Bringing fuel for your backpacking stove was so last year.
Why are we bringing propane into the backcountry when we can use the twigs and leaves we are surrounded by? Save some space and weight in your backpacking pack and consider a cooking stove that only burns natural material.
Solo Stoves are a lightweight, eco-friendly alternative to fuel-burning camping stoves. Its construction is simple; there are air flow holes in the bottom of the stove where oxygen can move freely in order to fuel the burning natural material you have collected.
I recently used a Solo Stove on my last camping trip and I was pleased with its capabilities. We collected wood, substantially less than for a campfire, and broke it down so it would fit in the cylinder.
I would recommend bringing long matches. We rolled some paper up and lit it to get the fire going.
Solo Stove offers pot sets and other accessories like windscreens. Solo Stove provided us with the stainless steel Pot 1800 that has an easy pouring spout and handles which made it perfect for the soup we brought camping.
The makers of the Solo Stove have clearly thought of certain smart additions to this stove. For instance, there is a space in the side of the cooking ring in order to add more sticks and leaves. You will need a healthy pile because natural material obviously burns fast.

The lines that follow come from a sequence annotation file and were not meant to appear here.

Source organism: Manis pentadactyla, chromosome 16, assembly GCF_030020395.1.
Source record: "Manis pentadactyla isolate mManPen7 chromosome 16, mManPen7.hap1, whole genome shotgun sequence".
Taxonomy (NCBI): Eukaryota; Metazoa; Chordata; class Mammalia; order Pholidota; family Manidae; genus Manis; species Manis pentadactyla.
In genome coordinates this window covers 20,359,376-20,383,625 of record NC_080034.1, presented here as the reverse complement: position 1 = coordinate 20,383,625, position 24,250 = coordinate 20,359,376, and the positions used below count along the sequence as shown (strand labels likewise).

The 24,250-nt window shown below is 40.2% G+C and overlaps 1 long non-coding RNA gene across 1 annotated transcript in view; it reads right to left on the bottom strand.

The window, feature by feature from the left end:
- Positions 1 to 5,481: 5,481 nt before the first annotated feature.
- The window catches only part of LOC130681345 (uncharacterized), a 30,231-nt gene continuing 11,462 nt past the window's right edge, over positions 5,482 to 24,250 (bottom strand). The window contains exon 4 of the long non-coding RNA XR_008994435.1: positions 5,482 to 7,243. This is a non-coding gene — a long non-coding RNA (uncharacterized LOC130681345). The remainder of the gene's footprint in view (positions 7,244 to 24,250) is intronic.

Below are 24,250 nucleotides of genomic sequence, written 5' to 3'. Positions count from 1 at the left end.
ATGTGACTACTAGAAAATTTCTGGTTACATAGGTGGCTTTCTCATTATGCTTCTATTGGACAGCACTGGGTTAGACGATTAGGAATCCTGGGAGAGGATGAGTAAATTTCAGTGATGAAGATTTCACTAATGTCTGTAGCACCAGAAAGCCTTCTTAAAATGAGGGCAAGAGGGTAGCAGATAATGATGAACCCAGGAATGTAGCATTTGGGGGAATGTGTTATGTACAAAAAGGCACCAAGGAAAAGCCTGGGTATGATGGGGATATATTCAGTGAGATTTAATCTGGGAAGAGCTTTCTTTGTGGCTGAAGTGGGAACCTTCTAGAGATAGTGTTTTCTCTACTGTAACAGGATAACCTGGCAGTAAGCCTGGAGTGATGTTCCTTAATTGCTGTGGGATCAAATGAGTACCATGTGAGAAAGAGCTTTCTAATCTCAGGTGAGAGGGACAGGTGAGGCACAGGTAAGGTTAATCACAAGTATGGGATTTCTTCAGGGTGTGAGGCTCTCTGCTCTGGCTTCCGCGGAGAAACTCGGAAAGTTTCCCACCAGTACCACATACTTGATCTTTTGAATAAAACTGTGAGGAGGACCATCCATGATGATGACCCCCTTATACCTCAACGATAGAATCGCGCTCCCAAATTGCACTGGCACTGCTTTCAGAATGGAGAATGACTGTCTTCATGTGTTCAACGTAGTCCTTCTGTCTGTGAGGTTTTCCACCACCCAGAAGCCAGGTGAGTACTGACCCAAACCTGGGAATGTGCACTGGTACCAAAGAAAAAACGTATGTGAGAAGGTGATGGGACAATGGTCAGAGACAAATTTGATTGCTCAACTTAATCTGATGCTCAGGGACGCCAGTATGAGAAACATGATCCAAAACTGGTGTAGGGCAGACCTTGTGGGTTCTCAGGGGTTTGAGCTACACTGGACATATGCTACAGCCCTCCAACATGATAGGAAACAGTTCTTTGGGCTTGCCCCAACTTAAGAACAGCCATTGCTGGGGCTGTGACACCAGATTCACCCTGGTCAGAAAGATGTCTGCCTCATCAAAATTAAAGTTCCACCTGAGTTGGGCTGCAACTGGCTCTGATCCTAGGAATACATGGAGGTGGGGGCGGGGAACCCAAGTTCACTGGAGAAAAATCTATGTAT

Our soup was ready, scalding and boiling in about seven to ten minutes.
Next, we brought out the s’mores because…we were camping!
The Solo Stove is pretty great. Everything comes in nice nylon bags for easy transport, because the stove and accessories will have ash and charcoal marks. I guess my only qualm would be that the bottom of the pot definitely gets black because it is over the fire, but it makes you really feel like a true camper! Ash and charcoal is part of the appeal. Propane may be cleaner for your dishes but is heavy to bring in the backcountry and less eco-friendly.
Images via Mateja Lane